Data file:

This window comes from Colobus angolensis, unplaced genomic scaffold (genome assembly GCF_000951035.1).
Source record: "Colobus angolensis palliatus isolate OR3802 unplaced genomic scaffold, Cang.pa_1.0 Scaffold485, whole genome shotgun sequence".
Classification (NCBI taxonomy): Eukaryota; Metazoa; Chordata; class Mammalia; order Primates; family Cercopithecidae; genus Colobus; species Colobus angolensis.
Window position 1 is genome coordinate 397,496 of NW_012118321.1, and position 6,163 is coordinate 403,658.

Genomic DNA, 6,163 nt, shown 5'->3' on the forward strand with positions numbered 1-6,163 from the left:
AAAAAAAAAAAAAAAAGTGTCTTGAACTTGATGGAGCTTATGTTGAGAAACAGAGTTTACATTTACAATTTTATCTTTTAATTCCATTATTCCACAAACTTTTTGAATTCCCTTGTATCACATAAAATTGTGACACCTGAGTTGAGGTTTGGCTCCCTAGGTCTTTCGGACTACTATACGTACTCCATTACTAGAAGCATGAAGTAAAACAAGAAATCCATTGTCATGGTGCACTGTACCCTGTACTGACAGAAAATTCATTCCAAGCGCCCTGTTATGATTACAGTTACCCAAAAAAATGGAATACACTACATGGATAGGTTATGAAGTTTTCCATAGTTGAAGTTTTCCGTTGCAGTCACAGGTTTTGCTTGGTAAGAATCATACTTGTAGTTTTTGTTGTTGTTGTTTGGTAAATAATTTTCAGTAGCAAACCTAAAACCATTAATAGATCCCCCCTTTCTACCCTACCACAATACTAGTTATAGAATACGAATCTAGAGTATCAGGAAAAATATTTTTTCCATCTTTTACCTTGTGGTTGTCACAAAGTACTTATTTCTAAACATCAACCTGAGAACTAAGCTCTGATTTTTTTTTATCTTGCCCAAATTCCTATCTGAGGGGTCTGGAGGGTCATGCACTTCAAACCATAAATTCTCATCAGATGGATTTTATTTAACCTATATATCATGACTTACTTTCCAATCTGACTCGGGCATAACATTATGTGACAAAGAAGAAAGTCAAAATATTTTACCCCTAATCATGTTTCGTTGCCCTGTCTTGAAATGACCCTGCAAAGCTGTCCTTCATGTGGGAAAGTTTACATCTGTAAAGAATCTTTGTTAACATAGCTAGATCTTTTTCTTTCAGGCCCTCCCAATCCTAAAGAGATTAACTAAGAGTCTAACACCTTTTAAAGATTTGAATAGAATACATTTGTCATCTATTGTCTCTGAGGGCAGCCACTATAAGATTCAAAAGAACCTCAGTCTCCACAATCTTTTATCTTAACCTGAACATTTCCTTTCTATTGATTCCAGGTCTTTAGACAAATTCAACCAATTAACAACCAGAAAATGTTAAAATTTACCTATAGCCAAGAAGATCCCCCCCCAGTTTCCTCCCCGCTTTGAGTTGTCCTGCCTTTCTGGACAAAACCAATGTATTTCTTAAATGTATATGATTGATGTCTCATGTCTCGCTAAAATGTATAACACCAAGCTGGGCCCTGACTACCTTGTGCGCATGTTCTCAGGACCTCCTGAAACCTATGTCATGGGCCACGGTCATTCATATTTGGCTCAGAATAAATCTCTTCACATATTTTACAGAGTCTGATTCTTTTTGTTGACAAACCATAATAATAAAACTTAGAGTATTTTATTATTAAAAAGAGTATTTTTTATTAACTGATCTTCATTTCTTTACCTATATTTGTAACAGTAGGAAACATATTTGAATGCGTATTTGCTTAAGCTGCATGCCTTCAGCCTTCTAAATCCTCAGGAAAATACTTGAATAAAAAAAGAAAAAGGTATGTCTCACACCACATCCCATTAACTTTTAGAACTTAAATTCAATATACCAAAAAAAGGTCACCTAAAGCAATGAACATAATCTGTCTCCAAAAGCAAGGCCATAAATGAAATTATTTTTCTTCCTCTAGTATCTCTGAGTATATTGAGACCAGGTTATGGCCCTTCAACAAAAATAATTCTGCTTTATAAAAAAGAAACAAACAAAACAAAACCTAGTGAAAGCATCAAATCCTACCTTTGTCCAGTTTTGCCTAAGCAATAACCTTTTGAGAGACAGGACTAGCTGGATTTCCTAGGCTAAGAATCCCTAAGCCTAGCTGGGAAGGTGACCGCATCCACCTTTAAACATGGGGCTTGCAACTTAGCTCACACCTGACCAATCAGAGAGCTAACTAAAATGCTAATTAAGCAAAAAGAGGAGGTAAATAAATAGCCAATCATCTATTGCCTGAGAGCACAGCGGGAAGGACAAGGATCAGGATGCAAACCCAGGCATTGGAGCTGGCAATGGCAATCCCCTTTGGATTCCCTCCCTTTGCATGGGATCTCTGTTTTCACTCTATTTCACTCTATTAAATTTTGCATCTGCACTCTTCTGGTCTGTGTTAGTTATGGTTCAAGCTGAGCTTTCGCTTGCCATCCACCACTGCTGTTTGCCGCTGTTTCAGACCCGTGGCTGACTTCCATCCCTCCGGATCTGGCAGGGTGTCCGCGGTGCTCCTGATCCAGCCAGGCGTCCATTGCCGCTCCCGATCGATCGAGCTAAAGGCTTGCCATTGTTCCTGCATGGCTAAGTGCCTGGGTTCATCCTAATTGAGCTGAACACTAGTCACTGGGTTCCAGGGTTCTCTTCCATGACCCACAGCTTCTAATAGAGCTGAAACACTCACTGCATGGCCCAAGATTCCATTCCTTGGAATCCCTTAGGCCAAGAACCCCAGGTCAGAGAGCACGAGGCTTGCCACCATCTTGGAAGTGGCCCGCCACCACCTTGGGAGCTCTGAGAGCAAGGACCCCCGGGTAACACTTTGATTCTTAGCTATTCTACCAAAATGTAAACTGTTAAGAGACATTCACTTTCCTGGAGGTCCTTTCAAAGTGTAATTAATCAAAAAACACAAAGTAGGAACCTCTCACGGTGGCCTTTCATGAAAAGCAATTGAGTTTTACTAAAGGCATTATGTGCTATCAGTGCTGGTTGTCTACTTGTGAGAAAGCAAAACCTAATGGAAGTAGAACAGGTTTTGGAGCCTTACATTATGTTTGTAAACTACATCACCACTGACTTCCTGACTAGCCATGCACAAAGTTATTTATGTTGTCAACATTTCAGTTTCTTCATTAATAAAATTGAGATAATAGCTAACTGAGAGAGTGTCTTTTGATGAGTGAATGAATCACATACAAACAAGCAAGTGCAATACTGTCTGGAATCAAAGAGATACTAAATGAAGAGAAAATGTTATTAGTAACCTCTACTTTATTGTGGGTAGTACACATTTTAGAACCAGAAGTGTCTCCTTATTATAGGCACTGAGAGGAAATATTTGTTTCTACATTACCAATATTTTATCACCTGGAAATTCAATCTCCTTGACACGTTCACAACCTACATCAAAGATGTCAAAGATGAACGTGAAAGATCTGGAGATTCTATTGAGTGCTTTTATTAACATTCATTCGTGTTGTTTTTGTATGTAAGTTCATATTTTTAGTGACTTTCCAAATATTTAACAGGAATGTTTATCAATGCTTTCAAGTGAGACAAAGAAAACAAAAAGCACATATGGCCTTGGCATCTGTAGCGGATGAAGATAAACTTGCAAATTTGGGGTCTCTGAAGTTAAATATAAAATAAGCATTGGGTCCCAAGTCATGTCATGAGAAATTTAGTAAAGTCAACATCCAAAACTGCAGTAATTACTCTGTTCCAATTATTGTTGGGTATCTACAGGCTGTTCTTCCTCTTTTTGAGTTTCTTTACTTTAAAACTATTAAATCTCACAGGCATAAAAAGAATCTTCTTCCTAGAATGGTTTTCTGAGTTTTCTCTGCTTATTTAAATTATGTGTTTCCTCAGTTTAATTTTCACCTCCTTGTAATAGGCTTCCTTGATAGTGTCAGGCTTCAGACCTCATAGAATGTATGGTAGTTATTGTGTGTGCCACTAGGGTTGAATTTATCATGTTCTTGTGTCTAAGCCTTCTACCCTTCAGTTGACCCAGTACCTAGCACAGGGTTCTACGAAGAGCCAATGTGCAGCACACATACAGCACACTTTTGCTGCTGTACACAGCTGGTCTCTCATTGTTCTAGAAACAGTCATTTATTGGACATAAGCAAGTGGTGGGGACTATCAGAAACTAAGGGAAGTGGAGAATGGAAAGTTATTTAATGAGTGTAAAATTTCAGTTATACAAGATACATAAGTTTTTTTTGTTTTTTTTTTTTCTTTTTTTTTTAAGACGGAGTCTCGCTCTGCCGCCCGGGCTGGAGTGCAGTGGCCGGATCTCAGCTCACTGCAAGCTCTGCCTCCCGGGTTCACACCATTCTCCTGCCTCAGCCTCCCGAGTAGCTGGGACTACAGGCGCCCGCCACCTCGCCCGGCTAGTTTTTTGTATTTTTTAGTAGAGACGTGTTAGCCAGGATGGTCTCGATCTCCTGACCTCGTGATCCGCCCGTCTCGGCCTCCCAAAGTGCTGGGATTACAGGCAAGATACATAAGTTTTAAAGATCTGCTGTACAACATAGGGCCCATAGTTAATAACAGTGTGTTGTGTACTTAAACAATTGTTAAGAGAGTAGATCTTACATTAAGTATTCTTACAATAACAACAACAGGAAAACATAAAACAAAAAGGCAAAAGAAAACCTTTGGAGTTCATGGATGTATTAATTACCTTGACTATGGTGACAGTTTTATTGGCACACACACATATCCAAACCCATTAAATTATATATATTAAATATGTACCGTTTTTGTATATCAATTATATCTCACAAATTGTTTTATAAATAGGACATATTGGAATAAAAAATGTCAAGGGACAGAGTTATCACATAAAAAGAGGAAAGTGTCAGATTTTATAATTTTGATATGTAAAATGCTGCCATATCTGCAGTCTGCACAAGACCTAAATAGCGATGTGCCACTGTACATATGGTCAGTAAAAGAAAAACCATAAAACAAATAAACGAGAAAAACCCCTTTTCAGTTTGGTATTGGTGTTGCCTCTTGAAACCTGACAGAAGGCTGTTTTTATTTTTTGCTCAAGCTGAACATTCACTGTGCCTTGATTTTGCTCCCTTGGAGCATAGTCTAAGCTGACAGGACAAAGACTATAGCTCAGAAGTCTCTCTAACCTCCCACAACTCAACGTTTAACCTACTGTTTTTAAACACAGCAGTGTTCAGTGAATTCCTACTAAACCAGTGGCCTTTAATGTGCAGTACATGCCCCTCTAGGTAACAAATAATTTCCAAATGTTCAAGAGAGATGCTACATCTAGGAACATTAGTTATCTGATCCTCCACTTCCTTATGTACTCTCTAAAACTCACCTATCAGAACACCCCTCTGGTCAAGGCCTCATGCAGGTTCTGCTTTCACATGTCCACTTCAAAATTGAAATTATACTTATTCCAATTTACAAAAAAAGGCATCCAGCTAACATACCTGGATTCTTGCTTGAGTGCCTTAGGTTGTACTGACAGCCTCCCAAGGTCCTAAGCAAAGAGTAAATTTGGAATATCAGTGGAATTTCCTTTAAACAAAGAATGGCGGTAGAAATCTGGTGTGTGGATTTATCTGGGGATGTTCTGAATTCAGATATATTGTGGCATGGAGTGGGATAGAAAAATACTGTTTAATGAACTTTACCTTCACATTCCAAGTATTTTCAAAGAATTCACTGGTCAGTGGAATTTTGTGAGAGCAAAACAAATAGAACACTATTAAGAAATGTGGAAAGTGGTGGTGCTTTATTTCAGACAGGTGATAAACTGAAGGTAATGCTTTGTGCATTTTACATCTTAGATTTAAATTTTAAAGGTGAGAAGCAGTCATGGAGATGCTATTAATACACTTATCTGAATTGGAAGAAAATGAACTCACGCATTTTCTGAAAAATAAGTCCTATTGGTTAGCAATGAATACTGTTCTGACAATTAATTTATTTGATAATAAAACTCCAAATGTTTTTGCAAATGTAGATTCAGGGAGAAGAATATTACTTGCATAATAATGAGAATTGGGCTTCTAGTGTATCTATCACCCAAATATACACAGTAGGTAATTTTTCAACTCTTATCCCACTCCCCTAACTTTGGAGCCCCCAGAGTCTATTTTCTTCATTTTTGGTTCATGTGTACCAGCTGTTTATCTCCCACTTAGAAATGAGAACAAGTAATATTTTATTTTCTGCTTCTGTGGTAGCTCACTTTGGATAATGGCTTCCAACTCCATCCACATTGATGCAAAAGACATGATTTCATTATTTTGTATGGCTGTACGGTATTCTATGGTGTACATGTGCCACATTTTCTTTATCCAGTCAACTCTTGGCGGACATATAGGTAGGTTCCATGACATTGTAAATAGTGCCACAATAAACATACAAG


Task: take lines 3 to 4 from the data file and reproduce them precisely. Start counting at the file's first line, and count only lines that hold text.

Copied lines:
Classification (NCBI taxonomy): Eukaryota; Metazoa; Chordata; class Mammalia; order Primates; family Cercopithecidae; genus Colobus; species Colobus angolensis.
Window position 1 is genome coordinate 397,496 of NW_012118321.1, and position 6,163 is coordinate 403,658.